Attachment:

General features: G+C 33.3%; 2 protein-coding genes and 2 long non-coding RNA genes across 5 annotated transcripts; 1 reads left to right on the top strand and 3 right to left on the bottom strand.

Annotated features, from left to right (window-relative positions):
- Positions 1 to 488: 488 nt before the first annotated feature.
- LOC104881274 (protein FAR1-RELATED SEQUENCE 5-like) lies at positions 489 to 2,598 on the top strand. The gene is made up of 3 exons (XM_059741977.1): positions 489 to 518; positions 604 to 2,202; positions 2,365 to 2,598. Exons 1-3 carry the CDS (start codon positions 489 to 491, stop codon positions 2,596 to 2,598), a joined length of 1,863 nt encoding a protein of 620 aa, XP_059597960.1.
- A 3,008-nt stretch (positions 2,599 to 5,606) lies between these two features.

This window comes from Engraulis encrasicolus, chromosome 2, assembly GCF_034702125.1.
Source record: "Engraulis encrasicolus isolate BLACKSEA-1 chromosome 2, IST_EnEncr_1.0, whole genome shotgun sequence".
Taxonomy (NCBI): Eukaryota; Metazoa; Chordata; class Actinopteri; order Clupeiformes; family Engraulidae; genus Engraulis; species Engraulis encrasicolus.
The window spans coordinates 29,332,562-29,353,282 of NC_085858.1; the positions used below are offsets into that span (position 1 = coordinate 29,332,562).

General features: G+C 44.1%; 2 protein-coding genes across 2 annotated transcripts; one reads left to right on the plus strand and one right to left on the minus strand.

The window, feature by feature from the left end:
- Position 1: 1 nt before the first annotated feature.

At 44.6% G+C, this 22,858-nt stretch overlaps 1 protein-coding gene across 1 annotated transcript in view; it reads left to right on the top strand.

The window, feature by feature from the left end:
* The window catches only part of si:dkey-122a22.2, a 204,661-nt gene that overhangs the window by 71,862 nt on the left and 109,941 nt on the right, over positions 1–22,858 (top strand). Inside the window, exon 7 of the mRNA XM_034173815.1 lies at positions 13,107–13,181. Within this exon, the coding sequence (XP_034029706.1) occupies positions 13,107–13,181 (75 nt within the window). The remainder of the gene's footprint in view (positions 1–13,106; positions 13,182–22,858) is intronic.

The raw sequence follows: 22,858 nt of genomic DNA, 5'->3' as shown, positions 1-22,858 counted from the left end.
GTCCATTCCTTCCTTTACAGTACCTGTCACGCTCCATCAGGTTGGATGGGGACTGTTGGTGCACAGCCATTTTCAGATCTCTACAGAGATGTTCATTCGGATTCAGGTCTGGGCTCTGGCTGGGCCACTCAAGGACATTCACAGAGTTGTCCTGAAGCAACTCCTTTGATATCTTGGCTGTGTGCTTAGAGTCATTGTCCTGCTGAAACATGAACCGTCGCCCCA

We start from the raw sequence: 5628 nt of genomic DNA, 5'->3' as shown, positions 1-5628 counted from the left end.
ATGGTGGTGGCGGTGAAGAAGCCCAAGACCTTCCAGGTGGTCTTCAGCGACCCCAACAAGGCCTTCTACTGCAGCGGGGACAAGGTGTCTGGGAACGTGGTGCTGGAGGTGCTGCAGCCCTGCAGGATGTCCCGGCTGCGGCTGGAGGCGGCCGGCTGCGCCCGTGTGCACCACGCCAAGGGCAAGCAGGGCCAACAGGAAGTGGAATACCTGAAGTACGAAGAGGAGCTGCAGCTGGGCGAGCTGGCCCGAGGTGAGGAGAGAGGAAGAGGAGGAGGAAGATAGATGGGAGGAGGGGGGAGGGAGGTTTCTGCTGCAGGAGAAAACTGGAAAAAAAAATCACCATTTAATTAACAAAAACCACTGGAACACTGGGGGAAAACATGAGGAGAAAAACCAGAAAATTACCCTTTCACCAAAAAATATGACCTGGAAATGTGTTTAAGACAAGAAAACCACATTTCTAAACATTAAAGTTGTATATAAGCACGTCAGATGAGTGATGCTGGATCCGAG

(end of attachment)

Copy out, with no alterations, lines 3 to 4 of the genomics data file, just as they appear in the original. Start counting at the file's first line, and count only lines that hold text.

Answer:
- Positions 1 to 488: 488 nt before the first annotated feature.
- LOC104881274 (protein FAR1-RELATED SEQUENCE 5-like) lies at positions 489 to 2,598 on the top strand. The gene is made up of 3 exons (XM_059741977.1): positions 489 to 518; positions 604 to 2,202; positions 2,365 to 2,598. Exons 1-3 carry the CDS (start codon positions 489 to 491, stop codon positions 2,596 to 2,598), a joined length of 1,863 nt encoding a protein of 620 aa, XP_059597960.1.